The multifunction device 106 can include a position controller 230 utilized to receive location information of the compass 220 relative to the multifunction device 106. The position controller can communicate with the compass 220 via one or more known wireless protocols such as Wi-Fi, Bluetooth, etc. The compass 220 can be located at an inconspicuous location within the communication element 102. In order to initiate location tracking of the compass 220, the communication element 102 can be placed at a predefined location relative to the position controller 230.
Once the datum point has been established, the location of the communication element 102 and the compass 220 can be easily ascertained. It is to be appreciated that the position controller 230 can receive position information from the compass 220 at substantially any frequency. The position controller 230 interfaces with a location channel 234 to provide the location of the compass 220 to a computer 212. The computer 212 can utilize software to process data received from the position controller 230 via the location channel 234. In one example the computer 212 can display the position data to the troubleshooter 104 in a graphical format.
In one embodiment, the computer 212 supports the systems and methods described herein. It is to be appreciated that although a standalone architecture is illustrated, that any suitable computing environment can be employed in accordance with the present embodiments. For example, computing architectures including, but not limited to, stand alone, multiprocessor, distributed, client/server, minicomputer, mainframe, supercomputer, digital and analog can be employed in accordance with the present embodiment.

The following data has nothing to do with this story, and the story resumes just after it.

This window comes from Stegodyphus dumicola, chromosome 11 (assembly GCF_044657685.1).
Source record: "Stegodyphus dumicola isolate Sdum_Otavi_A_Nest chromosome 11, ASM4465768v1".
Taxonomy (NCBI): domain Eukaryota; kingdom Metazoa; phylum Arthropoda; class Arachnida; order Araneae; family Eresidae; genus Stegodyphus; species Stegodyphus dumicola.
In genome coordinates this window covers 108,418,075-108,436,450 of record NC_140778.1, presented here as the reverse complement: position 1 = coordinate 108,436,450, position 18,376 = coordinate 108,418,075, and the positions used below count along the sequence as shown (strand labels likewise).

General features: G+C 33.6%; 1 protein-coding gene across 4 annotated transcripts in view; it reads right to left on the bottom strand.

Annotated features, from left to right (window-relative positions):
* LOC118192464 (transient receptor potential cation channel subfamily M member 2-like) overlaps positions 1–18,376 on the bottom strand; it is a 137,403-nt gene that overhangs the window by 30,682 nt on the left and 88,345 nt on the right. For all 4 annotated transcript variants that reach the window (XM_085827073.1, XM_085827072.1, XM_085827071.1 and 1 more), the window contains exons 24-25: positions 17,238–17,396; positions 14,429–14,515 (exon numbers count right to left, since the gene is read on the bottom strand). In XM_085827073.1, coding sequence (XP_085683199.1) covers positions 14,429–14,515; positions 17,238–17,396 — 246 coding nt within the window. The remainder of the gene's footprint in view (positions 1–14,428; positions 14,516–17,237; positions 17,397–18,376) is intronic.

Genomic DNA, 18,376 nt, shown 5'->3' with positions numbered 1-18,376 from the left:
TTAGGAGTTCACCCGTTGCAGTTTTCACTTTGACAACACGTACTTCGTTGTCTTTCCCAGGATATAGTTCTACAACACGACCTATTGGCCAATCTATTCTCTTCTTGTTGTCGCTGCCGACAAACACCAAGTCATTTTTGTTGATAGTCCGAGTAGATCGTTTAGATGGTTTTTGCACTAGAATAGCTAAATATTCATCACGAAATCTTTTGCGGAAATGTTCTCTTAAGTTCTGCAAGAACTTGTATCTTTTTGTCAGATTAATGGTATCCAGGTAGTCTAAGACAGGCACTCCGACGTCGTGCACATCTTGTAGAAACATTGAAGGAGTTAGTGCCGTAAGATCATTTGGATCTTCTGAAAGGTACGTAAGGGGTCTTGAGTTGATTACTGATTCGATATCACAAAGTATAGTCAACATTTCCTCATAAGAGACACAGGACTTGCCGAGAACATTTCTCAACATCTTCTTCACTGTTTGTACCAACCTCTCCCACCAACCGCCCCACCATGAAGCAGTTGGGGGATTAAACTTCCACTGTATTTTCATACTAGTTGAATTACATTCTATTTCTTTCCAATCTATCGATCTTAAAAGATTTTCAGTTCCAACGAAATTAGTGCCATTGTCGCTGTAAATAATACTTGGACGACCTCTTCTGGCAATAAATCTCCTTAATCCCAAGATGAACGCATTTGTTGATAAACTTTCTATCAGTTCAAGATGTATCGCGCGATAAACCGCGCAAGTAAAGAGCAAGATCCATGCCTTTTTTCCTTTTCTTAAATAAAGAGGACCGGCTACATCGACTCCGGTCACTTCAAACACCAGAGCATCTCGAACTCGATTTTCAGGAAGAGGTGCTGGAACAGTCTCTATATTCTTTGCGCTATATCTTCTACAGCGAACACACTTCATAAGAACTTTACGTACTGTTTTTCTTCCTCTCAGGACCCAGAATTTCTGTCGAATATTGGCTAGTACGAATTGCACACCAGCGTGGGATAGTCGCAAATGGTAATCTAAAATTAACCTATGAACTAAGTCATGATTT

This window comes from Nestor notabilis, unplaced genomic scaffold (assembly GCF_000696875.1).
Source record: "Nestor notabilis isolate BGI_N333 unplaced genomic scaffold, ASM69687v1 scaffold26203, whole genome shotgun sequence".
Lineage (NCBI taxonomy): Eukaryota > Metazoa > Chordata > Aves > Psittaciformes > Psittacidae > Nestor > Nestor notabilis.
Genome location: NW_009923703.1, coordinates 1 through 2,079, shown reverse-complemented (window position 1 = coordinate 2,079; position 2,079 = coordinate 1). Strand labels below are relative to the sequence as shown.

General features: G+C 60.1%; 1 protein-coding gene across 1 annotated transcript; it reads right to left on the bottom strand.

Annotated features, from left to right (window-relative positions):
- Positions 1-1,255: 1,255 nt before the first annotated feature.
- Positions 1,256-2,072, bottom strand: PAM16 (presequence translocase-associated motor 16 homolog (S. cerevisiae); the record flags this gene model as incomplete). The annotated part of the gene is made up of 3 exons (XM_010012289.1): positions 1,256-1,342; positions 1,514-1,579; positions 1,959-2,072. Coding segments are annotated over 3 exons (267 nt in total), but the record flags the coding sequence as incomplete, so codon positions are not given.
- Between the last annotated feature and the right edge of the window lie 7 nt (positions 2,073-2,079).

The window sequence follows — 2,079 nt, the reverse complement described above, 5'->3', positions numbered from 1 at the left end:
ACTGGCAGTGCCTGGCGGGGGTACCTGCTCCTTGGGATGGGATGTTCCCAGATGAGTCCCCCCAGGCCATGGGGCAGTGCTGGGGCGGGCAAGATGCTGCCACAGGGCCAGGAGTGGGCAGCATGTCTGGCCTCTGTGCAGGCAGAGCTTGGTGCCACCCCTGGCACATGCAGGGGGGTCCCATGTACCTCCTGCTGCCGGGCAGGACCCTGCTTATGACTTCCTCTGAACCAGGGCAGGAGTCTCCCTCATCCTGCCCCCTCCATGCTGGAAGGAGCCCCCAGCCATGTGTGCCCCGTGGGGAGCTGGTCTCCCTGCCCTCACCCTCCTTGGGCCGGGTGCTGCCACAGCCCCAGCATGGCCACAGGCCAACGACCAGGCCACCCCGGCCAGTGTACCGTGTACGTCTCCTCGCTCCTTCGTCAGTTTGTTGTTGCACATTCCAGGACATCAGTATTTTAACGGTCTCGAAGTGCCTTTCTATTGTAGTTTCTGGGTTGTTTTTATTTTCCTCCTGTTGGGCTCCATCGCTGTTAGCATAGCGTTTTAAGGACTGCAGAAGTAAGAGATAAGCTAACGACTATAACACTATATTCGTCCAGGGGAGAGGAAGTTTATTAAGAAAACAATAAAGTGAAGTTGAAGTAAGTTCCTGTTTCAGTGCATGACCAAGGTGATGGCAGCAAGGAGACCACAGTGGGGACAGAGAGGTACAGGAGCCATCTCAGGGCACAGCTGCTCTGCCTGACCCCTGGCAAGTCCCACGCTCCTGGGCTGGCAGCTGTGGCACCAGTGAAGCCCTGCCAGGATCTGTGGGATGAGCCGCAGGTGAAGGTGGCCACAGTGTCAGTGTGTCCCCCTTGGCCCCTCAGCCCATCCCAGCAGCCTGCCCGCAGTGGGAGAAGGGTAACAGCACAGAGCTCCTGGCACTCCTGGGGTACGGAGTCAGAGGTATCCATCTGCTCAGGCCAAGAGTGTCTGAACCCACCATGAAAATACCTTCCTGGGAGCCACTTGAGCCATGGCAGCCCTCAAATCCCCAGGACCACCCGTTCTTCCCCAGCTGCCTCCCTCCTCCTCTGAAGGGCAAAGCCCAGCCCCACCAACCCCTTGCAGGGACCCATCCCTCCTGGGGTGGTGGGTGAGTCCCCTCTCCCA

The computer 212 can employ an exemplary environment such as a computer that includes a processing unit (not shown), a system memory (not shown), and a system bus (not shown) that couples various system components including the system memory to the processing unit. The processing unit can be any of various commercially available processors. Dual microprocessors and other multi-processor architectures also can be used as the processing unit.
The system bus can be any of several types of bus structure including a memory bus or memory controller, a peripheral bus, and a local bus using any of a variety of commercially available bus architectures. The computer memory includes read only memory (ROM) and random access memory (RAM). A basic input/output system (BIOS), containing the basic routines that help to transfer information between elements within the computer, such as during start-up, is stored in ROM.
The computer 212 can further include a hard disk drive, a magnetic disk drive, e.g., to read from or write to a removable disk, and an optical disk drive, e.g., for reading a CD-ROM disk or to read from or write to other optical media. The input component 102 can include at least some form of computer readable media. Computer readable media can be any available media that can be accessed by the computer. By way of example, and not limitation, computer readable media may comprise computer storage media and communication media. Computer storage media includes volatile and nonvolatile, removable and non-removable media implemented in any method or technology for storage of information such as computer readable instructions, data structures, program modules or other data. Computer storage media includes, but is not limited to, RAM, ROM, EEPROM, flash memory or other memory technology, CD-ROM, digital versatile disks (DVD) or other magnetic storage devices, or any other medium which can be used to store the desired information and which can be accessed by the input component 102.